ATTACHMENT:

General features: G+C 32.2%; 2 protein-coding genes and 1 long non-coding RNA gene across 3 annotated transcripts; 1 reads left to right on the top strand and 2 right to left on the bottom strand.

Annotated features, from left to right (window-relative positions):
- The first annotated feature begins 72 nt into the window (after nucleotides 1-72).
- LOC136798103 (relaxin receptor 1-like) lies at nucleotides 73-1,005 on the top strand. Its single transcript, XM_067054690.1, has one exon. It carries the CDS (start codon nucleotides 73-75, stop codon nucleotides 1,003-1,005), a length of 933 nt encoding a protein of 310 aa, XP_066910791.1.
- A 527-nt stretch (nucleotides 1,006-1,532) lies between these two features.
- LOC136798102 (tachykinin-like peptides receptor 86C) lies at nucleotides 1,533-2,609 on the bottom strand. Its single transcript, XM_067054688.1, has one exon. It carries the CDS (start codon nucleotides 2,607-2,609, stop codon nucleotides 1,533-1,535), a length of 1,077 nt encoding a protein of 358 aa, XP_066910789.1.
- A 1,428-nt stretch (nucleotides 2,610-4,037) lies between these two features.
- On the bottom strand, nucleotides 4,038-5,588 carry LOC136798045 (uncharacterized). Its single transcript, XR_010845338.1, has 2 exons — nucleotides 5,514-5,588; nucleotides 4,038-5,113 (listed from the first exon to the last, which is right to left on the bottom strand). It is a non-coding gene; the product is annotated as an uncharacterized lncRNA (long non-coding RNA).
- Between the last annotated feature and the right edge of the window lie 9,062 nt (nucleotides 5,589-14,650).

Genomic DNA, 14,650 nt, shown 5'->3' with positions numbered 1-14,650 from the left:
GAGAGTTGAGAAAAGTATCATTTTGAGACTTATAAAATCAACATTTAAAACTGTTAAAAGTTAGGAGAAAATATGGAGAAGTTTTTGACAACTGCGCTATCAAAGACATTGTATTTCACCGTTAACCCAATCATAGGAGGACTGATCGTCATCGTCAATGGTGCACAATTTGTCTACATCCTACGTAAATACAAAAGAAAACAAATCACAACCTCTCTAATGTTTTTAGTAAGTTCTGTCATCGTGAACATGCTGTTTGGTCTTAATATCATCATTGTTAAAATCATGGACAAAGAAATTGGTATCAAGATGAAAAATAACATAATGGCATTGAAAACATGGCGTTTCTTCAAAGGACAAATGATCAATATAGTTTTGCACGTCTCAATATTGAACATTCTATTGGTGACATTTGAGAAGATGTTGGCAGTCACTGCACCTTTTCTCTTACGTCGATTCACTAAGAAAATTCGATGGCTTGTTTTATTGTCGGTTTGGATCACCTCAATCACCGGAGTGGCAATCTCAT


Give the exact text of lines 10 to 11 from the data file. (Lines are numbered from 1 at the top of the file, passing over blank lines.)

Genomic DNA, 14,650 nt, shown 5'->3' with positions numbered 1-14,650 from the left:
GAGAGTTGAGAAAAGTATCATTTTGAGACTTATAAAATCAACATTTAAAACTGTTAAAAGTTAGGAGAAAATATGGAGAAGTTTTTGACAACTGCGCTATCAAAGACATTGTATTTCACCGTTAACCCAATCATAGGAGGACTGATCGTCATCGTCAATGGTGCACAATTTGTCTACATCCTACGTAAATACAAAAGAAAACAAATCACAACCTCTCTAATGTTTTTAGTAAGTTCTGTCATCGTGAACATGCTGTTTGGTCTTAATATCATCATTGTTAAAATCATGGACAAAGAAATTGGTATCAAGATGAAAAATAACATAATGGCATTGAAAACATGGCGTTTCTTCAAAGGACAAATGATCAATATAGTTTTGCACGTCTCAATATTGAACATTCTATTGGTGACATTTGAGAAGATGTTGGCAGTCACTGCACCTTTTCTCTTACGTCGATTCACTAAGAAAATTCGATGGCTTGTTTTATTGTCGGTTTGGATCACCTCAATCACCGGAGTGGCAATCTCAT